By Ian S. Port
By Tony Ware
By Emma Silvers
By Gary Moskowitz
By Alee Karim
By Ian S. Port
By Ian S. Port
By Derek Opperman
Naked people are supposed to be fun, and last Saturday night's Exotic Erotic Ball was full of them. Women wearing only pasties for tops, men in thongs, even Santa Claus with no pants: The annual pre-Halloween masquerade, now in its 29th year, had it all. Add a smattering of go-go dancers, booths selling glass dildos, and a guy painting portraits with his penis, and the event — which had an estimated 7,000 attendees, some of whom paid more than $100 for tickets — should have been a blast. So why, according to partygoers, did it suck so hard?
The biggest problem with this year's ball, according to the 30-plus readers who vented their frustration in the comments section of our blog All Shook Down, was the shuttle service. Previously held at Cow Palace, the event moved this year to Treasure Island, where parking and traffic concerns led organizers to set up shuttles that would run from AT&T Park. For $12 roundtrip, the ball's Web site promised giant limos with high-def TVs and "absolutely no waiting."
Trouble was, those limos never showed up. Instead, partygoers were stuck in hour-long lines waiting for spots on grimy sightseeing buses, the limos' replacements. Throughout the night, the transportation situation only got worse. One unlucky reader tells how she crammed onto the upper deck of a bus on the way over, only to be forced to catch a cab home or wait 80 minutes for a shuttle. Another got turned away from AT&T park, was told to drive to Treasure Island, and then had his car broken into.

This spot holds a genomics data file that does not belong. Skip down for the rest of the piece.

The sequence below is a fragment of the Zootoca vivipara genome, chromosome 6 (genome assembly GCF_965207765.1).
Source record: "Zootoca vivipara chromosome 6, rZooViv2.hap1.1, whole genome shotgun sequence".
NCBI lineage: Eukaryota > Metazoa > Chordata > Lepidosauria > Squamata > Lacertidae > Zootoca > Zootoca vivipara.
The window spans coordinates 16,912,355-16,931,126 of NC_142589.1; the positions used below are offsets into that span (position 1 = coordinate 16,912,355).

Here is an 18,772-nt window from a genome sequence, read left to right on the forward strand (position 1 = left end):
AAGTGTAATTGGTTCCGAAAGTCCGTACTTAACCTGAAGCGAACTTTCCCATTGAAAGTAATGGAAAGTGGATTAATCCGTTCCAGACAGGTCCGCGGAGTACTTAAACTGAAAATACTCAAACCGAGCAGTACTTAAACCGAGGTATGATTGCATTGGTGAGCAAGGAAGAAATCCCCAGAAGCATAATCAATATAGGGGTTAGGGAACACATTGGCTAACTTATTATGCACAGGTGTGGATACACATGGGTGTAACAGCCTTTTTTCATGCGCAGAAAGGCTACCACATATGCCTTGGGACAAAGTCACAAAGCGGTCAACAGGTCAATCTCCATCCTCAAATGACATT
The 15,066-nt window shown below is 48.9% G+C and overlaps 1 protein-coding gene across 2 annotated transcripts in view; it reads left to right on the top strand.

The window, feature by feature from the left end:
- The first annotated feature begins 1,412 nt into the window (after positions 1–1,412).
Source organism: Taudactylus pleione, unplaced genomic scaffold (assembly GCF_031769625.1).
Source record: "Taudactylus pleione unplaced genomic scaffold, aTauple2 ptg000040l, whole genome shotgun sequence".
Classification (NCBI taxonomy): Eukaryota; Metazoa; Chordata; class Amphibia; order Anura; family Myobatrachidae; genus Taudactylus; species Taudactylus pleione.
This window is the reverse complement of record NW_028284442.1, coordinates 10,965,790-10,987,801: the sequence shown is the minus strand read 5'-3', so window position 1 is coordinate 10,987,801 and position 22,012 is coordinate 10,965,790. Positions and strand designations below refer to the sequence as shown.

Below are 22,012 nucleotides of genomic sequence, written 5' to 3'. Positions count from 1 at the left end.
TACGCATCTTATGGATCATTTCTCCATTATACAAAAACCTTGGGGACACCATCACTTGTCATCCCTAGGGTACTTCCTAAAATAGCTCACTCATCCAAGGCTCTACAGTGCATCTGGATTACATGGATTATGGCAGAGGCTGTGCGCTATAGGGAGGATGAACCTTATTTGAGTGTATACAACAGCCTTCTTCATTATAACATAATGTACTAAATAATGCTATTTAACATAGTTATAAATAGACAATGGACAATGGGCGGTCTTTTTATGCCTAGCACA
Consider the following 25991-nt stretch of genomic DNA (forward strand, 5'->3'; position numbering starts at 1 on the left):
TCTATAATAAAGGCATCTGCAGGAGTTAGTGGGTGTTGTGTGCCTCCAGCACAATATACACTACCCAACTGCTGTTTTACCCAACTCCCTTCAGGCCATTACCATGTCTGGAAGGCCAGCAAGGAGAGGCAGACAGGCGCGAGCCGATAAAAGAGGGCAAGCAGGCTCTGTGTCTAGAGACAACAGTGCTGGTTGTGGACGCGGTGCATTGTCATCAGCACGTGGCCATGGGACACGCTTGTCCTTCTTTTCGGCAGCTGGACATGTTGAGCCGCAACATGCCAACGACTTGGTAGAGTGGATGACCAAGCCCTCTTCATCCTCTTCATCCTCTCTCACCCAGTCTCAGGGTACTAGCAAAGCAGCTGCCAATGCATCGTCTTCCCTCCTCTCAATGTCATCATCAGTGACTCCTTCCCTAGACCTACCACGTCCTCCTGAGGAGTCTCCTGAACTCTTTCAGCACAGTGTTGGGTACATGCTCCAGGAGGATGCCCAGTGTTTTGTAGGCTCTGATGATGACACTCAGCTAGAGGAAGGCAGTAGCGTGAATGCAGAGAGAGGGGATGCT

Howard Mauskopf, the executive producer of the event, admits that the shuttle fiasco was "without doubt the biggest fuck-up in the 29-year history of the ball. It was atrocious, and we're sorry."
Bauer's, the limo company he'd hired, pulled out days before the event, Mauskopf says. Instead of collecting cash from shuttle riders as agreed, the company wanted all the money upfront. "We couldn't possibly comply," Mauskopf insists.
So at the 11th hour he called every bus company in the city, even getting Muni to pitch in. For now, he's personally responding to every complaint he receives, and is considering refunds on a case-by-case basis. He hints that he may take legal action against Bauer's: "In time, a judge may rule it wasn't our fault."
According to Gary Bauer, the president of the limo company in question, that's not how things went at all, though. "I have a written contract that states very, very clearly they were always supposed to pay the money upfront," he says. As of the Friday before the event, however, the ball had only paid $5,000, about 7 percent of the total bill. "We tried to work with them," Bauer stresses, "but we're not in the business of collecting money from passengers, and we can't work for free."
Shuttle fiasco aside, Mauskopf maintains that the party itself went fine, that the transportation issue just put attendees in a bad mood — and that people commenting on a blog are sure to form a lynch mob. "Look at the world we're in. Everyone's disposition is a couple of notches less than it's supposed to be. When you have a party that's supposed to be an escapist thing, and something goes wrong, it's almost like a betrayal."
Mauskopf's plan for next year: no more shuttles.